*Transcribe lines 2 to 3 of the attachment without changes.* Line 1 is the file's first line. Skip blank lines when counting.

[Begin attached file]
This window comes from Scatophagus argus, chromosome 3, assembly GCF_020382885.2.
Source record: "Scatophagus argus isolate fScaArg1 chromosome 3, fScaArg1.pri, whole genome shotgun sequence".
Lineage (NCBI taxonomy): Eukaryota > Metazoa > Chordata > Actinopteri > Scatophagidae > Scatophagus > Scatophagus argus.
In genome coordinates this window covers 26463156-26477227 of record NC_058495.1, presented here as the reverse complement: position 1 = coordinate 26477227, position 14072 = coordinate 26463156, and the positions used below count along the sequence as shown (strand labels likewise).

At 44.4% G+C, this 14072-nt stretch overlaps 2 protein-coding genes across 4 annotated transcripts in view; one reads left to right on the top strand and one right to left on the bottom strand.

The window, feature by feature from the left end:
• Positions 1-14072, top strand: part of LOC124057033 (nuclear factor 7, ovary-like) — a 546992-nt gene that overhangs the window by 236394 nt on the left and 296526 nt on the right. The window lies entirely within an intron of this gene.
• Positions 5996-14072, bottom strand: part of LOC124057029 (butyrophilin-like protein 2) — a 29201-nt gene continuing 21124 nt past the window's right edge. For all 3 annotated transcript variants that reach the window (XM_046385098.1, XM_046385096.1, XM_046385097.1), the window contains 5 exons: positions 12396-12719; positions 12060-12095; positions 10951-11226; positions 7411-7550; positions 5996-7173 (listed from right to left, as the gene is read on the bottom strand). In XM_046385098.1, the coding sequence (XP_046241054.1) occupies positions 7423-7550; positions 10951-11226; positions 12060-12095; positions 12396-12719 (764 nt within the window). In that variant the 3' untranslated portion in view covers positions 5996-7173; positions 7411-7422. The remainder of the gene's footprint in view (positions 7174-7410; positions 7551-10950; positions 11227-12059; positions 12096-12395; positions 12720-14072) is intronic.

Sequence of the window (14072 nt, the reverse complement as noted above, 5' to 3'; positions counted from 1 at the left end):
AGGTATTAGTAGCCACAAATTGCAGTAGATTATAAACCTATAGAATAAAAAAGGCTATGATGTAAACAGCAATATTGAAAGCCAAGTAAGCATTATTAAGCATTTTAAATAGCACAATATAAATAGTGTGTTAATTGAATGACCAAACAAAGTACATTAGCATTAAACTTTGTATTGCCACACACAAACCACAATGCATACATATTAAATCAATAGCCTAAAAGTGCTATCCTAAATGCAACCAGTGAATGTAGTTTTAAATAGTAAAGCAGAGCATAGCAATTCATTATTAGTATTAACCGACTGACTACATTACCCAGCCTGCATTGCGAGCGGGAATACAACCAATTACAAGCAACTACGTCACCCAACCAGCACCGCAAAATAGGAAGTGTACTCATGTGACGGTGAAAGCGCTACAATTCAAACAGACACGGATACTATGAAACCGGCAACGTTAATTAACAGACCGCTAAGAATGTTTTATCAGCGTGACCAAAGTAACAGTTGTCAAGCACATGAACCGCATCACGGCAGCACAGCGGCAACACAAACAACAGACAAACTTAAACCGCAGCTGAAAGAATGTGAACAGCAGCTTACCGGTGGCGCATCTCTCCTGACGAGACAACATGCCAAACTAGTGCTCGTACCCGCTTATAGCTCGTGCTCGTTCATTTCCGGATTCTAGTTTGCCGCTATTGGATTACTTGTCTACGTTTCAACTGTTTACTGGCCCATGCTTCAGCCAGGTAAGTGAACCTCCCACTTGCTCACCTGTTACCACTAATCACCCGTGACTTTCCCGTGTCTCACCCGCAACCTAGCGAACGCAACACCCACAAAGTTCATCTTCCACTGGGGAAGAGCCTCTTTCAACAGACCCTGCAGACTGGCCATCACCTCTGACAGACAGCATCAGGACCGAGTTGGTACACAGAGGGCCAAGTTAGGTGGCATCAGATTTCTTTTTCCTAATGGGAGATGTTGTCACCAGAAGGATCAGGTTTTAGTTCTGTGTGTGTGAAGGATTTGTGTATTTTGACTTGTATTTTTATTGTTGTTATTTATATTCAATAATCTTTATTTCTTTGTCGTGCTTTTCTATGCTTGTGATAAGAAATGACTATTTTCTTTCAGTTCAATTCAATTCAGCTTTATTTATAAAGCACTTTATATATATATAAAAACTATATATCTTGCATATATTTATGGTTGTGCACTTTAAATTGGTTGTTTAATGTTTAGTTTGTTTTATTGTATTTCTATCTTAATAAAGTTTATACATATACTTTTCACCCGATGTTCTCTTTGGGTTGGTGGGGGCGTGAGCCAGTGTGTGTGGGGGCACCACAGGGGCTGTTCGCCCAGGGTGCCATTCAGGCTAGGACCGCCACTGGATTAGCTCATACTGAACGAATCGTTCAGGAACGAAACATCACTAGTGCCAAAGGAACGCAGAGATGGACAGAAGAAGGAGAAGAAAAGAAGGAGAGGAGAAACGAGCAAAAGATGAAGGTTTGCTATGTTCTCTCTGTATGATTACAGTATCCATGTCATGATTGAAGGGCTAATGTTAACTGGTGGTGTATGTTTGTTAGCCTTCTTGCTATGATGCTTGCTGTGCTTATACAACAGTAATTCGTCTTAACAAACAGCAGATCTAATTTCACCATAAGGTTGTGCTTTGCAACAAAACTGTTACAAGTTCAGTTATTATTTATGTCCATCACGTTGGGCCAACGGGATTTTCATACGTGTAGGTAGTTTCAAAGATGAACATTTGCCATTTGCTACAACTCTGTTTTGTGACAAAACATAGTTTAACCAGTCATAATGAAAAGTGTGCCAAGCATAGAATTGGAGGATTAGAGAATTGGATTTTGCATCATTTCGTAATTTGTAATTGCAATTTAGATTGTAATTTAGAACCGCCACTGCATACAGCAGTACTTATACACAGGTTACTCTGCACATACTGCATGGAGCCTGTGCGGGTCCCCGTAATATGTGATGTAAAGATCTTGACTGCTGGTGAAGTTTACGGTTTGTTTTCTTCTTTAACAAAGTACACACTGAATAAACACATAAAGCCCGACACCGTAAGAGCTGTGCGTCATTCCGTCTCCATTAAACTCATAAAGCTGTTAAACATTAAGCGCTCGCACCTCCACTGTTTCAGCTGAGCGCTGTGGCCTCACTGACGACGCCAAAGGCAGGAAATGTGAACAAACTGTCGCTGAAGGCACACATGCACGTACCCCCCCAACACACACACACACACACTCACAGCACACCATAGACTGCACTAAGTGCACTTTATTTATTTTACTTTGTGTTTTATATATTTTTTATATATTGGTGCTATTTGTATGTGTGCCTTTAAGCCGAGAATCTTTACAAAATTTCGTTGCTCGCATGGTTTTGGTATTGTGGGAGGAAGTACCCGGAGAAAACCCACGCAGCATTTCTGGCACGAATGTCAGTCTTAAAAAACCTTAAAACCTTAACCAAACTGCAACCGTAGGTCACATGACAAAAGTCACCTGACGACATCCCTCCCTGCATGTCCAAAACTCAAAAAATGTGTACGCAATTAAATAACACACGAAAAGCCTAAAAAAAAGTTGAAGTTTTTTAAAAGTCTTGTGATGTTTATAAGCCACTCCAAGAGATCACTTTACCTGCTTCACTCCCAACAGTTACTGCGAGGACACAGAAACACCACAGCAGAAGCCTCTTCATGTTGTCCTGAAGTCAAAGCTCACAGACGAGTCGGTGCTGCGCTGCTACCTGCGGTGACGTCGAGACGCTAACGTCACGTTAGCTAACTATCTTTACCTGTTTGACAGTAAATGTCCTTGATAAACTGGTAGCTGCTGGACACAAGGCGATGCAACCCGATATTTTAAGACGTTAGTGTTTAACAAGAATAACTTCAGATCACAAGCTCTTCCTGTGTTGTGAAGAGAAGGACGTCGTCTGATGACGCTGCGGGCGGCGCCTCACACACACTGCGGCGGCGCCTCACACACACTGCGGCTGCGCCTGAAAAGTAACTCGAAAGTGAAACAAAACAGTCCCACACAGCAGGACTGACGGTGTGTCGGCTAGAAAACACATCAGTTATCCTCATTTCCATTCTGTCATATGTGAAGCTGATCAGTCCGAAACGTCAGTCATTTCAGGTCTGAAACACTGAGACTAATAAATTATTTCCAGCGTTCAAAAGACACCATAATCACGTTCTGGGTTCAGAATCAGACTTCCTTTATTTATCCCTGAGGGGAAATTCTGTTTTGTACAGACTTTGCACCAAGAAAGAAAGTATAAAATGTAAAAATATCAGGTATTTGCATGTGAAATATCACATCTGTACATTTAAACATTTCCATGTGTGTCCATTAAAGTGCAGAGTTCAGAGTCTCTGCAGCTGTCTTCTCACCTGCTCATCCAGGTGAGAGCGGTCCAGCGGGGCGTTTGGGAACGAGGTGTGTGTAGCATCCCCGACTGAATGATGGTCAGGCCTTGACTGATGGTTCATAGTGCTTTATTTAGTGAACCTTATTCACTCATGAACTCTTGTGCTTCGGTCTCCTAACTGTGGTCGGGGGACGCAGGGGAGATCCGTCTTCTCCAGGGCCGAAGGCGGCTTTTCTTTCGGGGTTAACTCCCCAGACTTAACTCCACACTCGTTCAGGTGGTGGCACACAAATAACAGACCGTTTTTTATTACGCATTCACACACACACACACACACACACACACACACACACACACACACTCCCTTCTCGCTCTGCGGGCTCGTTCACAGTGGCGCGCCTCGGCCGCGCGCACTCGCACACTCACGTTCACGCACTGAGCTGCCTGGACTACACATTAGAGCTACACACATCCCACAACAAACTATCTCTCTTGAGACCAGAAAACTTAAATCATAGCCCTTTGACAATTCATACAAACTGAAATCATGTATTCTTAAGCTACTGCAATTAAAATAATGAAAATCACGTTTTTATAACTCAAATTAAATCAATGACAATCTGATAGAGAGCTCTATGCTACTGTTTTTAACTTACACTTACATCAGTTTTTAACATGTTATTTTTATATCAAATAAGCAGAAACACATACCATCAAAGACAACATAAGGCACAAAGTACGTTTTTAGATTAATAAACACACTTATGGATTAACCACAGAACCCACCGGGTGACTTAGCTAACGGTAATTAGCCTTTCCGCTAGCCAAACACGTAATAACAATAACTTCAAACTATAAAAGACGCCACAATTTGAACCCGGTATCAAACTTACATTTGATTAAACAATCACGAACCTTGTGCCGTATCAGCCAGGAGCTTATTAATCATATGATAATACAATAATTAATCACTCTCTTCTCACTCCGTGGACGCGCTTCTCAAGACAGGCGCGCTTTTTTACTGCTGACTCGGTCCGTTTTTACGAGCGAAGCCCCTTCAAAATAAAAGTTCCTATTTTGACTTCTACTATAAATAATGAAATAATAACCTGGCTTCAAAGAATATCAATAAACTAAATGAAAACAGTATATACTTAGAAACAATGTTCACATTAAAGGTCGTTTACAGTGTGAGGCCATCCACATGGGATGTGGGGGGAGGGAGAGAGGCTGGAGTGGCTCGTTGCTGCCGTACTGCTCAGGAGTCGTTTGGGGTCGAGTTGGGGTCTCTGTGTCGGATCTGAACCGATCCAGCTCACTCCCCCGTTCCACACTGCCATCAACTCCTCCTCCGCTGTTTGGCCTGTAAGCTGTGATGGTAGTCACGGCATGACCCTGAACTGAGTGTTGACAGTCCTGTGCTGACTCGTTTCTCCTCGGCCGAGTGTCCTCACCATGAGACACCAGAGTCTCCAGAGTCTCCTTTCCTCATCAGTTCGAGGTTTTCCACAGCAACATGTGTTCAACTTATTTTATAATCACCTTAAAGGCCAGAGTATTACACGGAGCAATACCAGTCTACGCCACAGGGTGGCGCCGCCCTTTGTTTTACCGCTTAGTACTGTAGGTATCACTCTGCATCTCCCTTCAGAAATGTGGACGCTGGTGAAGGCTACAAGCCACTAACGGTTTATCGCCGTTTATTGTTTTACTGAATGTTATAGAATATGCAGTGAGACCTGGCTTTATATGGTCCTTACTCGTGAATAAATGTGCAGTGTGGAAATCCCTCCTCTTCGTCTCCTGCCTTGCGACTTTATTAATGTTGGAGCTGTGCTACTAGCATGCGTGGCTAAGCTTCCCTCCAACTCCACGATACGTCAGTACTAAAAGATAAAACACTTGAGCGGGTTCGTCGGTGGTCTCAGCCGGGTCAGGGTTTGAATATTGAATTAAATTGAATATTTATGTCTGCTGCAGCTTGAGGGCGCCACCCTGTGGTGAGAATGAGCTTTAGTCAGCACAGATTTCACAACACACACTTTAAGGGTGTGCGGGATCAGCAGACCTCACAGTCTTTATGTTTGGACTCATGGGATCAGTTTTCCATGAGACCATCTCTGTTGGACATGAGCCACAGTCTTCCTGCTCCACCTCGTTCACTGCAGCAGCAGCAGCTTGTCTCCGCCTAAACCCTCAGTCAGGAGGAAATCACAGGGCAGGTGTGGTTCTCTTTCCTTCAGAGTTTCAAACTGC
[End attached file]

Source record: "Scatophagus argus isolate fScaArg1 chromosome 3, fScaArg1.pri, whole genome shotgun sequence".
Lineage (NCBI taxonomy): Eukaryota > Metazoa > Chordata > Actinopteri > Scatophagidae > Scatophagus > Scatophagus argus.